As fall approaches, the health risk to young athletes is ever-present and parents, coaches, schools and leagues need to take an active role in educating themselves to protect the athletes from unnecessary risk.

There is a culture of denial inherent in the way athletes think about injury and long-term health. From Pop Warner, Little League and AYSO, athletes are taught to ignore injury, tolerate pain and focus solely on the  the next play. They desperately want to play, are inherently competitive and don't want an injury to isolate them from their teammates. They will put anything in their bodies to enhance performance and will expose their bodies to stresses that are unhealthy.

Most people would have the following priorities when it comes to health:

•Long term health

•Ability to play in a season

•Ability to play in a game

•Ability to participate in the next play.

Athletes turn this dynamic on its head. For them, the next play is the highest priority. As young people, the future is an abstraction, they have a feeling of omnipotence and the belief that "it won't happen to me."

It is incumbent on those family members and people who care for young athletes to play a protective role in restoring some perspective to this dilemma.

Some example are the use of steroids, supplements and excessive lifting. Coaches tell players to get bigger, stronger and faster if they want to be a starter or make the roster. At the high school level, there is a large subgroup of young men who become obsessed with a buff upper body.

Warren Moon, Bill Walsh and I testified in front of State Senate and Assembly committees advocating a ban on use of steroids, having strict controls on supplements and generating the money needed to fund education on these subjects for coaches, athletes and parents at the high school level.

Gov. Arnold Schwarzenegger signed the steroid ban but vetoed money for education. I spent much of my early career trying to get our clients to stop using steroids. They were easily identifiable with doughy muscle growth, hair loss, pimples and behavioral changes. Steroids created extraordinary mood swings, alternating between grandiosity to "roid rage" to depression.

When players stopped using them, they were still emotionally addicted. They got cancer in certain cases. We had several suicides among football players.

Supplements can also have dire consequences. Athletes have little knowledge of the potent mix of ingredients designed to facilitate growth. The controls over purity are uneven. Athletes are treating their bodies like chemistry experiments, with enormous side effects.

I have written in this space about the undiagnosed health epidemic and ticking time bomb that concussions present. I held player safety conferences in Newport Beach in the '90s, which brought the leading neurologists, helmet manufacturers and some football players together to acquaint them with risks and potential solutions.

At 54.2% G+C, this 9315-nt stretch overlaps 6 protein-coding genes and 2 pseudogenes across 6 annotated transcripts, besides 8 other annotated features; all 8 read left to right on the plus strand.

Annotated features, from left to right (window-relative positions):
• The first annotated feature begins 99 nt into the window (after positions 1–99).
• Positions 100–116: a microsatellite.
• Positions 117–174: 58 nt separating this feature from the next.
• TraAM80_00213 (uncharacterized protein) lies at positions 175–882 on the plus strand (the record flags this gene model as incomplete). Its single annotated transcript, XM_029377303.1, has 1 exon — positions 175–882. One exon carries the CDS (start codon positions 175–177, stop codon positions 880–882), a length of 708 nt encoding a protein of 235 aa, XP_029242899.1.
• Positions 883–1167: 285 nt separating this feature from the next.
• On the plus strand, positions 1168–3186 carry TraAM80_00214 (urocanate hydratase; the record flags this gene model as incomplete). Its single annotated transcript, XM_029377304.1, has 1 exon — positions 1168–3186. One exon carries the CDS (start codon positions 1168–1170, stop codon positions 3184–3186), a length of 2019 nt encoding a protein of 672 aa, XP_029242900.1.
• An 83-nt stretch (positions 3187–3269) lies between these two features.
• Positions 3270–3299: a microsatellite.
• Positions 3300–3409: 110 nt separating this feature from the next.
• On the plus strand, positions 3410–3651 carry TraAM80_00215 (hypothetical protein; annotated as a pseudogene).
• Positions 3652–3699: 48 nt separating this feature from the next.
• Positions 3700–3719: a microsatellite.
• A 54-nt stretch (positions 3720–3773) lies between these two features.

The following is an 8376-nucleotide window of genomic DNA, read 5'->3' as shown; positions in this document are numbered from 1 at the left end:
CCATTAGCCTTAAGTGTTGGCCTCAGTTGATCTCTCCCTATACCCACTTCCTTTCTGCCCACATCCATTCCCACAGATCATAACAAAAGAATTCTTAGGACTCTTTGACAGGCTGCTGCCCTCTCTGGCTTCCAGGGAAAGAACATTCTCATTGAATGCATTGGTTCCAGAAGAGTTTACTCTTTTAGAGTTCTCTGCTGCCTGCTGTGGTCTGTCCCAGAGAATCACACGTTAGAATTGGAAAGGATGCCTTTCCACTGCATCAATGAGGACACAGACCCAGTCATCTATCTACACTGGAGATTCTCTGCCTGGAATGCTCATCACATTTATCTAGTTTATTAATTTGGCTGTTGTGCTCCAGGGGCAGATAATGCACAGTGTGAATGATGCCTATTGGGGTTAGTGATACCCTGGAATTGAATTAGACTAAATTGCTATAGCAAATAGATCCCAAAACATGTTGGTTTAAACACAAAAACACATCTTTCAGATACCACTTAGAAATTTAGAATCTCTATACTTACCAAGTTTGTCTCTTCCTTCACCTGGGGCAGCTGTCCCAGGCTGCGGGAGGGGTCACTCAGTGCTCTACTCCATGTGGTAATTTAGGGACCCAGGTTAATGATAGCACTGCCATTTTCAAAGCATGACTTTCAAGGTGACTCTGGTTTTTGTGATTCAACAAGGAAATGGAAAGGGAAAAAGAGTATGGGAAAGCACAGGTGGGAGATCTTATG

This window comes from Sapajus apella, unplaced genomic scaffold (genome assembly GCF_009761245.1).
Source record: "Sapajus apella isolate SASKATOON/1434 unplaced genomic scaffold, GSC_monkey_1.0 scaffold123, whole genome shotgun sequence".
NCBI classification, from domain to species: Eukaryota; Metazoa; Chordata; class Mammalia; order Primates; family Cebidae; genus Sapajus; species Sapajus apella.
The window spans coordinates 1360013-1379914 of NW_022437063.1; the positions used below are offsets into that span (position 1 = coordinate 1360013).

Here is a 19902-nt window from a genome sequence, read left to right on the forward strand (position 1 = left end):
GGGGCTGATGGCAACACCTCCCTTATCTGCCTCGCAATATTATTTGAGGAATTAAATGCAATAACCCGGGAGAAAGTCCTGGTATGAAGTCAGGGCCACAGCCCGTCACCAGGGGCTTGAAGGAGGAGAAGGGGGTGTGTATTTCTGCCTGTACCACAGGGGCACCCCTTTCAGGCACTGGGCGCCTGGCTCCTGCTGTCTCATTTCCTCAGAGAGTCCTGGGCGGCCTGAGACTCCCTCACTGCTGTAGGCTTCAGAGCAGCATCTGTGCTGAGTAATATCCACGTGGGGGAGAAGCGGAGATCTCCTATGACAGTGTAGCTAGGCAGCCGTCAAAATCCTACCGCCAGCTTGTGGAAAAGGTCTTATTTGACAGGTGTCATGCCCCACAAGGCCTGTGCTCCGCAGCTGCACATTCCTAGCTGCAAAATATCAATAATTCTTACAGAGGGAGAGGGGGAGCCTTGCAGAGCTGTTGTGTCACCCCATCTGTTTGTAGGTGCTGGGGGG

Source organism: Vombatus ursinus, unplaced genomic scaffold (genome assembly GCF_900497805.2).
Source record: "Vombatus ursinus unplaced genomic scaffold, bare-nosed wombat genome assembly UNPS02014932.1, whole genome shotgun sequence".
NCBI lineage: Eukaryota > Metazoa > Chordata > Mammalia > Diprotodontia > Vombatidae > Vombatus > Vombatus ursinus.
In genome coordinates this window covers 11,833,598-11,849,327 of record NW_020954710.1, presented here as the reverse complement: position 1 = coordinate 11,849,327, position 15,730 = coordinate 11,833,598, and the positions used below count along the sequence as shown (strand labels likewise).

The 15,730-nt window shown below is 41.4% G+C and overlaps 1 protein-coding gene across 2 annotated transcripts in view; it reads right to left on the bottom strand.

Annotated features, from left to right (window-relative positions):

We advocated blocking and tackling techniques that eliminated the use of the head, banning concrete-like artificial turf, using technology for better helmets and set in place a standardized regimen of diagnosis and standards for "return to play."

I've held more conferences in the past six years. The brain is the last frontier of medical research and there had been major advances in studies that pinpoint the effects. Three concussions seemed to be the magic number that exponentially increased the risk of premature senility, Parkinson's Disease and elevated rates of depression.

These medical studies were dramatic enough to make the NFL issue a "whistle blower's edict," require baseline testing and embark on an education program. But this is a problem that is not limited to football. It is a danger in all sports that involve potential collision. Concussions occur in AYSO, baseball, basketball, field hockey and many more sports.

The critical point is that the adolescent brain is still in development and that middle school and high schoolers need their brains for academics. The adolescent brain is at higher risk for concussion, with more dire consequences and much longer recovery time. I talked with the Superintendent of Public Instruction about mandating "baseline testing" and equipment standards at every high school.

Baseline testing is an objective way of testing cognitive functioning prior to competition. After a concussion occurs, it provides an objective comparison that indicates how much degrading of faculties has occurred. An athlete then has to be asymptomatic before returning to play. The brain takes time to heal.

One of the largest risks is "second-concussion syndrome," where the first concussion is not diagnosed adequately and the athlete returns to play with slower reflexes and a brain that is more easily concussed.

Another risk factor is faulty equipment. For example, no headgear or helmet has been produced that totally prevents concussion. However, there are technological advances in protective equipment that can prevent injuries to all the joints in the body.

Many high schools simply do not have the funds to use state-of-the-art protective equipment. In these tough economic times, funding for all sports is imperiled. But it doesn't make sense to have the oldest and most outdated equipment for the bodies and brains at the highest level of risk.

Sports offers so many benefits to young people. They stress values like self-discipline, teamwork and resiliency under pressure. They provide memories that athletes who do not move on to college or pro sports will remember all their lives.

Where there are sports, there are risks, however. We need to minimize the risks and safeguard our children's long-term health.

LEIGH STEINBERG is a renowned sports agent, author, advocate, speaker and humanitarian. His column appears weekly. Follow Leigh on Twitter @steinbergsports or blog.steinbergsports.com.